For the SDGs, disaggregated data is not only needed to better track development, but to better design and deliver the policies and services which will improve people’s lives.
UN Member States have pledged to pursue the SDGs and “leave no one behind”. In our work, the World Bank recognizes that not only are certain groups excluded entirely from data, but many aggregate data and statistics now mask what’s happening at the individual level and among groups of the most vulnerable.
In general, we see that policies are becoming more targeted, governments around the world are aiming for more granular policy making, which means more disaggregated data is needed both for planning and monitoring.
For example, an estimated 1.1 billion people in the world are unable to prove their identity. That is 1 in every 7 individuals. The majority live in Africa and Asia, and more than a third are under the age of 18.
The World Bank Group’s Identification for Development (or ID4D) initiative seeks to fill these gaps.
Without official identification, a person can struggle to access a number of things we take for granted, including:
Financial services, such as opening a bank account or obtaining capital and credit;
Social benefits, including food vouchers, pensions, or cash transfers;
Healthcare, such as health insurance, vaccinations, and maternal care;
Education, such as enrolling children in school or applying for scholarships;
Political and legal rights, such as voting, filing petitions in courts, owning property, or receiving an inheritance;
Prevention of early and child marriage; and
ID4D helps countries analyze problems, design solutions, and implement new systems to increase the number of people with official identification and the development impact of the overall identification system.
When more people have formal identification, and when identification systems function well, then individuals can access necessary services; while governments function better, use resources more efficiently, and improve statistics to better inform their future policies.
Probably the most notable example of ID4D – and one of the most remarkable and innovative manifestations of the data revolution -- is the Indian program called Aadhaar, which some of you I’m certain have heard of. Aadhaar is a Hindi word meaning “foundation” or “base”. With leadership from Infosys founder Nandan Nilikani, in just a few years it has registered nearly 88 percent of all Indians, and 99 percent of Indians 18 and above – connecting a random digit number to their demographic information, as well as their biometrics, including fingerprints, iris scans, and a facial photograph. India has its own space program, and it has lifted hundreds of millions out of poverty, but many more hundreds of millions of its citizens are among the extreme poor. Aadhaar seeks to identify each citizen, to target services more precisely, reduce waste and fraud, and to track the things that work to help get people better services in areas like education, health, and jobs. This is a stunning achievement, showing that it is possible to collect massive amounts of data in difficult environments to support development objectives.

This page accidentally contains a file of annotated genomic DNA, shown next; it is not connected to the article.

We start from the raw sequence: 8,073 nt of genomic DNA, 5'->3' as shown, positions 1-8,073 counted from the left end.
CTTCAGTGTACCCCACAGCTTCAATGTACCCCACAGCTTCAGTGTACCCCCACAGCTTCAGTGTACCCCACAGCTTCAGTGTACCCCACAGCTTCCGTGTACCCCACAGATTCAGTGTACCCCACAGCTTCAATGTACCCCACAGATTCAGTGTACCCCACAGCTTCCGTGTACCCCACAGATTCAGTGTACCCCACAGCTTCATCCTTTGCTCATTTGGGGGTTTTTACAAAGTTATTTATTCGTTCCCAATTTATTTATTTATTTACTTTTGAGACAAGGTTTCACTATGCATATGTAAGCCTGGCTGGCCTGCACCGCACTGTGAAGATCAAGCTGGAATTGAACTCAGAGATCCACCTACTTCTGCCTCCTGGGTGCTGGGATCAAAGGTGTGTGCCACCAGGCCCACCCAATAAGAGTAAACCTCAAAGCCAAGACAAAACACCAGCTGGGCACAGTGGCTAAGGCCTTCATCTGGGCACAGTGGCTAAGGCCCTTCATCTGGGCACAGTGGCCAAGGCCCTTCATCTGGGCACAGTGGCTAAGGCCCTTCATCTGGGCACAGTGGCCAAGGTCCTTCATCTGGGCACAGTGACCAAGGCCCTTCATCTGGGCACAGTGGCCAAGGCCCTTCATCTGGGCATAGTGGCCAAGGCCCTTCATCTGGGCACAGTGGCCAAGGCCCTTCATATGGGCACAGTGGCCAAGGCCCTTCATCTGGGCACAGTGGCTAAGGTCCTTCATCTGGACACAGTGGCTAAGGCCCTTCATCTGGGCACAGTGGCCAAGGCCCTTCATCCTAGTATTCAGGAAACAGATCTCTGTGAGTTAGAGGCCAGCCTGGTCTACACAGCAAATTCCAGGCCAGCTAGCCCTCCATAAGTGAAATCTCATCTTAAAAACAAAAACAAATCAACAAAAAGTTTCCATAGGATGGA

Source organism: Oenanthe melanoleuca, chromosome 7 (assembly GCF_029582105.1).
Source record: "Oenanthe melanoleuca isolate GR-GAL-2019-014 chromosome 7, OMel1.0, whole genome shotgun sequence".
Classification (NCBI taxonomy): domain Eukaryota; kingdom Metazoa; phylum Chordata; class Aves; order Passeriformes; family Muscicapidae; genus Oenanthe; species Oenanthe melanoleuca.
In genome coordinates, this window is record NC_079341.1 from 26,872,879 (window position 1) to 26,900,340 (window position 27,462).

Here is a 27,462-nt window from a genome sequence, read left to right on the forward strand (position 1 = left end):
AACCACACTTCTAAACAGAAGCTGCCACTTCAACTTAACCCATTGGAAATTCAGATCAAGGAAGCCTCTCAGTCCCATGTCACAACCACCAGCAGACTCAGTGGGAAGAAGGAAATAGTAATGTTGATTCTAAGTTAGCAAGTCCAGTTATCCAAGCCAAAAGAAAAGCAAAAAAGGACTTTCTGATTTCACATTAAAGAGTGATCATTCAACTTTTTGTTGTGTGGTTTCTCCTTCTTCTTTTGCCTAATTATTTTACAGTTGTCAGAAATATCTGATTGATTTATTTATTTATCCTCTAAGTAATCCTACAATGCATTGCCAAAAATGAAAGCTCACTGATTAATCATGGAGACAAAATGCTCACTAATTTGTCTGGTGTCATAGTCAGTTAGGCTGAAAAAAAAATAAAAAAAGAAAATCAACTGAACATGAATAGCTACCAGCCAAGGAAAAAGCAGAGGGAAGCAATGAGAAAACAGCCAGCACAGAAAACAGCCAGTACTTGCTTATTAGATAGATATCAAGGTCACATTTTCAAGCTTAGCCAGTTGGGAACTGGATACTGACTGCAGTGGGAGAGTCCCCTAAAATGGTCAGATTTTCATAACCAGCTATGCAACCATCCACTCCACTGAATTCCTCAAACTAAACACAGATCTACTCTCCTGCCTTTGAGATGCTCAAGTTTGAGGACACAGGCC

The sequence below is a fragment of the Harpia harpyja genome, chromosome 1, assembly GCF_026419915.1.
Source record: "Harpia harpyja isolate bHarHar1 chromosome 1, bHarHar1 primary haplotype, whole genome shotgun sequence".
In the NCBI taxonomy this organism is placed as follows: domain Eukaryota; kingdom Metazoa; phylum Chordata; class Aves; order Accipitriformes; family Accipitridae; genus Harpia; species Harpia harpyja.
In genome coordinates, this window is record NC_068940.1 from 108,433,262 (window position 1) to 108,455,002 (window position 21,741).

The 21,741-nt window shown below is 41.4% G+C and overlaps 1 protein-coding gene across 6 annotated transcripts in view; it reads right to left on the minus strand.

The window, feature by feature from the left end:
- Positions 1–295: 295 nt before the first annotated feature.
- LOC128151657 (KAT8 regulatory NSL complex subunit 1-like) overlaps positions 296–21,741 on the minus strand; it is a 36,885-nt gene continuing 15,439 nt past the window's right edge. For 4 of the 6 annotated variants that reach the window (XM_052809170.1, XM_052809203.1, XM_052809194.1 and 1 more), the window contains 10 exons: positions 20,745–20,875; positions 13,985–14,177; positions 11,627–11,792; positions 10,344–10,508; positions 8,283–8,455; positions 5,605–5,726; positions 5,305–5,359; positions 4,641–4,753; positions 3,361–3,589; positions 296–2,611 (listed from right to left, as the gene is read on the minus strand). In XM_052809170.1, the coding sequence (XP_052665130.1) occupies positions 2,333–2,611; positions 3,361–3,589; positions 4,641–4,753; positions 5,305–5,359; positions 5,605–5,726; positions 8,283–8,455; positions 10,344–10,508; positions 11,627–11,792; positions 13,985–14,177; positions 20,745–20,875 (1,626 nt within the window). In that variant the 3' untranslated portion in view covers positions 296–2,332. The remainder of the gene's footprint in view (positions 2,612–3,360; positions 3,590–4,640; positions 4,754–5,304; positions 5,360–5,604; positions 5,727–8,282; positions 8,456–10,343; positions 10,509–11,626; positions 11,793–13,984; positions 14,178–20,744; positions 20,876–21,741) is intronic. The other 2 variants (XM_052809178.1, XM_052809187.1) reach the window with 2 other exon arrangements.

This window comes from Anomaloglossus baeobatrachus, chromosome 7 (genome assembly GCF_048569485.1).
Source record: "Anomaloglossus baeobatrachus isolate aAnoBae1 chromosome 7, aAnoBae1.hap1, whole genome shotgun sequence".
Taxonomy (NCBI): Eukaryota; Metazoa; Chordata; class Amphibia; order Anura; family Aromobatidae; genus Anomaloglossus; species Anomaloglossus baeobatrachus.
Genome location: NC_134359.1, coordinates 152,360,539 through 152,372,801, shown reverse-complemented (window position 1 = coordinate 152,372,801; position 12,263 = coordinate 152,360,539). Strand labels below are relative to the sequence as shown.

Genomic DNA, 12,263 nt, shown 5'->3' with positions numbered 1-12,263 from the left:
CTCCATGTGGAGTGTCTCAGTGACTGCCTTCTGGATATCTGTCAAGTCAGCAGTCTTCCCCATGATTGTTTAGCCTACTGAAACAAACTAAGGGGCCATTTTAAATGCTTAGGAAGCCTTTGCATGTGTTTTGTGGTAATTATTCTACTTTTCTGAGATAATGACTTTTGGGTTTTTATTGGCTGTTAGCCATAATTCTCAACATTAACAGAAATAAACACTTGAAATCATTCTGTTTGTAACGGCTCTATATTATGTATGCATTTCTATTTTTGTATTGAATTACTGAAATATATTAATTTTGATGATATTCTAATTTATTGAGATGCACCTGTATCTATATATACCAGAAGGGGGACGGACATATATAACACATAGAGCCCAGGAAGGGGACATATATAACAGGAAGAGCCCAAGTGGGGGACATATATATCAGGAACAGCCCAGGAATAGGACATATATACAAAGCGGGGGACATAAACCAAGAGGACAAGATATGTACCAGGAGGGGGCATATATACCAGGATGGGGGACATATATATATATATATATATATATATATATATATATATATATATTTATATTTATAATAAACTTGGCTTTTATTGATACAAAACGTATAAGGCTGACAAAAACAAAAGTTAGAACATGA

Paying extra attention to ensure data are used:
The World Bank is trying to stimulate the use of data in its client countries.
Statistical capacity building objectives often included serving data users’ needs. Now we are finding that we could do more to promote enhanced data use strategically. For example, we could accomplish this by understanding the different kinds of data users and their needs and motivations, and including both government and non-government data users in the design of its projects.
Through our experiences, we understand how weak data literacy, limited internet and smartphone connectivity, and in some cases resistance by interest groups have impeded progress on data use.
Finding evidence of data use requires carefully tracing all its influences on decision making or resource allocation. This is challenging, though not impossible, and we must catalogue these experiences to assess the value of the data.
There are three legs to the stool in achieving the SDGs: financing, effective implementation, and data. Each are critical, depending on the others to optimize outcomes and achieve our goals.
While often neglected, your work and that of your many colleagues on data, is essential to understanding the challenges, helping to define and target interventions, adapt mid-stream to real-time feedback, and measure overall success. If we can share this knowledge and these skills more widely, we can make a substantial contribution toward achieving the SDGs, helping to build a world that is more peaceful, prosperous, and secure.
Thank you very much.